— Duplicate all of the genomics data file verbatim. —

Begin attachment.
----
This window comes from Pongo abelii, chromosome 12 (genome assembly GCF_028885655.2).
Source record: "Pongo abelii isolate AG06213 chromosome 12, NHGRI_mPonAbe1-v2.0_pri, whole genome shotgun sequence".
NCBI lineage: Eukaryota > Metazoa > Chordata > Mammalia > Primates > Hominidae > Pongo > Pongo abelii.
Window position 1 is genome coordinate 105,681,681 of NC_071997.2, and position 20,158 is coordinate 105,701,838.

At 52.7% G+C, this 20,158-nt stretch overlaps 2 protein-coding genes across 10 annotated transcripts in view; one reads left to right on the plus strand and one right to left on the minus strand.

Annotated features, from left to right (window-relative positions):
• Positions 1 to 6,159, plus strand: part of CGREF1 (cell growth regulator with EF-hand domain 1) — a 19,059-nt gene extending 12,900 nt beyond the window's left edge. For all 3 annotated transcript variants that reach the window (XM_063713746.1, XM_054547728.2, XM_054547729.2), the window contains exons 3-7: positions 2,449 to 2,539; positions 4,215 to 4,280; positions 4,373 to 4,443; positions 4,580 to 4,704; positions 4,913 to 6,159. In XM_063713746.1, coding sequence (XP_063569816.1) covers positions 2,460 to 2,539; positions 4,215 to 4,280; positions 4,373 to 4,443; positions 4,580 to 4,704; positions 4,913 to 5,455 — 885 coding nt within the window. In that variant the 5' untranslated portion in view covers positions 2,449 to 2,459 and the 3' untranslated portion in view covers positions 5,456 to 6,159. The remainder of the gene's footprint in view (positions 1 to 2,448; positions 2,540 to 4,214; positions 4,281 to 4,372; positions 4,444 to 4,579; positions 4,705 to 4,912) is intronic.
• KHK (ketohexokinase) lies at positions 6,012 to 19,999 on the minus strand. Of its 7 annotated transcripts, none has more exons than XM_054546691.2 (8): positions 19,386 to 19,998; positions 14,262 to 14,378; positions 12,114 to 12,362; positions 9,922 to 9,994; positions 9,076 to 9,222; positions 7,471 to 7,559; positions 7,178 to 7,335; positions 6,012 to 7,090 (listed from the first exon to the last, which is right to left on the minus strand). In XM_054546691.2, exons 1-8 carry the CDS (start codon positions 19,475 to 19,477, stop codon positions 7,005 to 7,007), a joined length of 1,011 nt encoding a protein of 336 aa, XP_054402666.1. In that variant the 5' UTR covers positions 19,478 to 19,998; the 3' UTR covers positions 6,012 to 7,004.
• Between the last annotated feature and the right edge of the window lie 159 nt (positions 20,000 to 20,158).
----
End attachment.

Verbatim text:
This window comes from Pongo abelii, chromosome 12 (genome assembly GCF_028885655.2).
Source record: "Pongo abelii isolate AG06213 chromosome 12, NHGRI_mPonAbe1-v2.0_pri, whole genome shotgun sequence".
NCBI lineage: Eukaryota > Metazoa > Chordata > Mammalia > Primates > Hominidae > Pongo > Pongo abelii.
Window position 1 is genome coordinate 105,681,681 of NC_071997.2, and position 20,158 is coordinate 105,701,838.

At 52.7% G+C, this 20,158-nt stretch overlaps 2 protein-coding genes across 10 annotated transcripts in view; one reads left to right on the plus strand and one right to left on the minus strand.

Annotated features, from left to right (window-relative positions):
• Positions 1 to 6,159, plus strand: part of CGREF1 (cell growth regulator with EF-hand domain 1) — a 19,059-nt gene extending 12,900 nt beyond the window's left edge. For all 3 annotated transcript variants that reach the window (XM_063713746.1, XM_054547728.2, XM_054547729.2), the window contains exons 3-7: positions 2,449 to 2,539; positions 4,215 to 4,280; positions 4,373 to 4,443; positions 4,580 to 4,704; positions 4,913 to 6,159. In XM_063713746.1, coding sequence (XP_063569816.1) covers positions 2,460 to 2,539; positions 4,215 to 4,280; positions 4,373 to 4,443; positions 4,580 to 4,704; positions 4,913 to 5,455 — 885 coding nt within the window. In that variant the 5' untranslated portion in view covers positions 2,449 to 2,459 and the 3' untranslated portion in view covers positions 5,456 to 6,159. The remainder of the gene's footprint in view (positions 1 to 2,448; positions 2,540 to 4,214; positions 4,281 to 4,372; positions 4,444 to 4,579; positions 4,705 to 4,912) is intronic.
• KHK (ketohexokinase) lies at positions 6,012 to 19,999 on the minus strand. Of its 7 annotated transcripts, none has more exons than XM_054546691.2 (8): positions 19,386 to 19,998; positions 14,262 to 14,378; positions 12,114 to 12,362; positions 9,922 to 9,994; positions 9,076 to 9,222; positions 7,471 to 7,559; positions 7,178 to 7,335; positions 6,012 to 7,090 (listed from the first exon to the last, which is right to left on the minus strand). In XM_054546691.2, exons 1-8 carry the CDS (start codon positions 19,475 to 19,477, stop codon positions 7,005 to 7,007), a joined length of 1,011 nt encoding a protein of 336 aa, XP_054402666.1. In that variant the 5' UTR covers positions 19,478 to 19,998; the 3' UTR covers positions 6,012 to 7,004.
• Between the last annotated feature and the right edge of the window lie 159 nt (positions 20,000 to 20,158).